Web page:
Swedish Bikepacking Routes – The Blekingeleden
It was time to discover a different corner of south Sweden, the province of Blekinge. Adventure was calling. Eager to hit the trails we stuffed our gear into our bikepacking bags and loaded our Wahoo’s with the gpx-file. Right from the start, we realized this wasn’t going to be a relaxing bikepacking adventure. This was full on adventure cycling.
In this first report of our favorite Swedish Bikepacking Routes, we’ll tell you about the Blekingeleden. A story about our own experience, with some practical tips and additional information. At the bottom of the page you’ll find the route in komoot.
The Blekingeleden (leden means trail in Swedish) is a stunning trail that offers a varied surface along paths and gravel roads. Cutting through forests, pastures, lakes and fields. We set off from medieval town Sölvesborg in the west of Blekinge. The trail led us all the way to Bröms, in the most north-eastern tip of the province.
Blekinge Is a very unique place with its stunning archipelago, that boasts over 800 islands. The archipelago with granite coastlines is even designated as a UNESCO Biosphere Reserve. Shallow bays, lagoons, and estuaries along the coast creates an amazing backdrop, and left us in awe at all the breathtaking view points. We meandered through the seaside region, but also through rolling hills and hardwood forests. We picked berries in the untamed wild forests, crossed blossoming hayfields and camped in the lush oak tree pastures.
The Blekingeleden covers a total distance of nearly 270 kilometers. The route includes roughly 2.200 meters of altitude gain. Although the statistics do not sound that bad, completing the route was a hard and challenging task. We were taken by surprise by the difficulty level after only just having covered a handful of kilometers from the starting point.
Since the Blekingeleden is designed as a hiking trail, we had to conquer technical trails, demanding surfaces and lots of obstacles. From the start the trail followed a gentle gravel road through the outskirts of Sölvesborg. But it didn’t take long before the terrain got quite difficult. Roots sticking out from the soil and slippery rocks covered in moss forced us to spend more time walking and pushing our bikes than wanted.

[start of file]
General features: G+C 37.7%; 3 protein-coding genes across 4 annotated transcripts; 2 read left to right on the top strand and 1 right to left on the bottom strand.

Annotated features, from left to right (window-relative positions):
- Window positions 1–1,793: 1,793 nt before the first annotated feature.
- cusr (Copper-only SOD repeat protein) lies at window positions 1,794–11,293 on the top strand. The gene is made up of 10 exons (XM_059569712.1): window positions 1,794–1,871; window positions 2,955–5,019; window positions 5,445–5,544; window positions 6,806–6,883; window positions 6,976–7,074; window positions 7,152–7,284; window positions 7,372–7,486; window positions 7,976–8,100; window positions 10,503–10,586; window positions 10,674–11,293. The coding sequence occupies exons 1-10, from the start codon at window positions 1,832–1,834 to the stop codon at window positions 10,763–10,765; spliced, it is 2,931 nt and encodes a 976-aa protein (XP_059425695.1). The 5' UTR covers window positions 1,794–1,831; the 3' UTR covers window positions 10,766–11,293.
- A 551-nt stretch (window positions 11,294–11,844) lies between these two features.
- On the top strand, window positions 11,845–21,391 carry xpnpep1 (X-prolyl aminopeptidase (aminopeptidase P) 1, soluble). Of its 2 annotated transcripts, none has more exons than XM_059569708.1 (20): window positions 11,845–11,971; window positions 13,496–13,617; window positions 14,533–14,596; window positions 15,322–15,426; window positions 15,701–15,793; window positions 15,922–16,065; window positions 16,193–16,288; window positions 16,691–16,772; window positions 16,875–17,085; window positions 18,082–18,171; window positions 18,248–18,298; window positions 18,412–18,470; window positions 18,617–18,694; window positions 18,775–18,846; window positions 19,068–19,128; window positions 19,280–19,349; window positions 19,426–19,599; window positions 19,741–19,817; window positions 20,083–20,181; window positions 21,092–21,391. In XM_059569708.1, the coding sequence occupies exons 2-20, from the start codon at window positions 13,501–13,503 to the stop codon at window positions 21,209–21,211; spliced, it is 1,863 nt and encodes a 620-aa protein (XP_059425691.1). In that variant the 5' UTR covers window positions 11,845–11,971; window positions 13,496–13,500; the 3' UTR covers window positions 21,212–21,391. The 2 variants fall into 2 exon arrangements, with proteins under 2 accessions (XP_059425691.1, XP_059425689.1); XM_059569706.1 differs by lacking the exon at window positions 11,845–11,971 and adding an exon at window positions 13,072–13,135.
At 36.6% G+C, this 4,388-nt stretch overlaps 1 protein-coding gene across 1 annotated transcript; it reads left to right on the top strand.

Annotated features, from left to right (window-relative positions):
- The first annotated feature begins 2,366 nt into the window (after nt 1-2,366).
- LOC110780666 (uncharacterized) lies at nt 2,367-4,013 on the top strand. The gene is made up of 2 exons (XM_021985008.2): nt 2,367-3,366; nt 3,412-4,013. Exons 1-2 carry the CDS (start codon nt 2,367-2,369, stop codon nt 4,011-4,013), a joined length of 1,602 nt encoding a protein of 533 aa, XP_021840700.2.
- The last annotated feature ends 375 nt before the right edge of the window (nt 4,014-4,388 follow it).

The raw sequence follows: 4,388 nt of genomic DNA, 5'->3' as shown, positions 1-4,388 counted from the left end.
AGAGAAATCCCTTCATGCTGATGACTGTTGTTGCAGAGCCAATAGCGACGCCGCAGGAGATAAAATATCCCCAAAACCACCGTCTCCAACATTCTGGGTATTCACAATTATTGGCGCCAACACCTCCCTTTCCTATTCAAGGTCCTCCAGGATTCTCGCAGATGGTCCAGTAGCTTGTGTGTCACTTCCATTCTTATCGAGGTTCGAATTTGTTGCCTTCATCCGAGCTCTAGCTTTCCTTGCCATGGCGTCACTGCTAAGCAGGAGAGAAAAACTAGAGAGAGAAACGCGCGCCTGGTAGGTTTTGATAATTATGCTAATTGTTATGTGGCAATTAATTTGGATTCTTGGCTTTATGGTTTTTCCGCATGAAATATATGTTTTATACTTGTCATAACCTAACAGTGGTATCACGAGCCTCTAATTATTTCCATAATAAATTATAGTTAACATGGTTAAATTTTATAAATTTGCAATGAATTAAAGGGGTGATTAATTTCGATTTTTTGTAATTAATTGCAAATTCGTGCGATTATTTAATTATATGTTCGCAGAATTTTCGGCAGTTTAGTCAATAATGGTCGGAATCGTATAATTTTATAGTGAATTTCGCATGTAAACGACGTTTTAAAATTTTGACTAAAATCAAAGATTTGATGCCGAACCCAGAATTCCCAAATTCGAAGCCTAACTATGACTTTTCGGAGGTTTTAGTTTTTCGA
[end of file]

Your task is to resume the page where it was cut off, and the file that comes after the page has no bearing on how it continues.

Obstacles along the way
Of all obstacles cattle grids are the easiest to cross. But Swedish farmers have other tricks up their sleeve to prevent livestock from trespassing, and us cyclists too. Expect ladder stiles, barbed wire, rambler gates, barrier gates and the good old electric fence. Every now and then two of the methodes are combined, just to add to the challenge. And for those who wonder, yes we got electrocuted lifting the bike over a charged stile.
The right bike
Another obstacle on Swedish trails are wooden decks. Often used to protect fragile nature or covering swaps. If you’re lucky, you’ll cross and reach the other side without wet socks. Cycling over the decks is oftentimes not possible, since the shelfs are as wide as your shoe and the gap between them a lot wider than our tires. We met a local mountainbiker on a full-suspension bike on the trail. He was riding it in different legs from his home town nearby. But even with just a small backpack, he too, was forced to walk parts of the trail. Next time we would probably choose a much wider tire to help deal with the humps and bumps.
How hard can it be?
To put things into perspective, around 70% of the route is rideable. The rest is pretty difficult singletrack. The first half of the Blekingeleden is the hardest. The second half is easier with long, flattish gravel double-tracks. It is possible to by-pass some of the hiking trails, adding a few percentages to the ride ability. More than 70% is unpaved. With a good fitness level and decent riding skills you’re likely to cover between 50 and 75 kilometer a day. This gives you some time for coffee and photo breaks. Navigation is child’s play. You just follow the orange sings.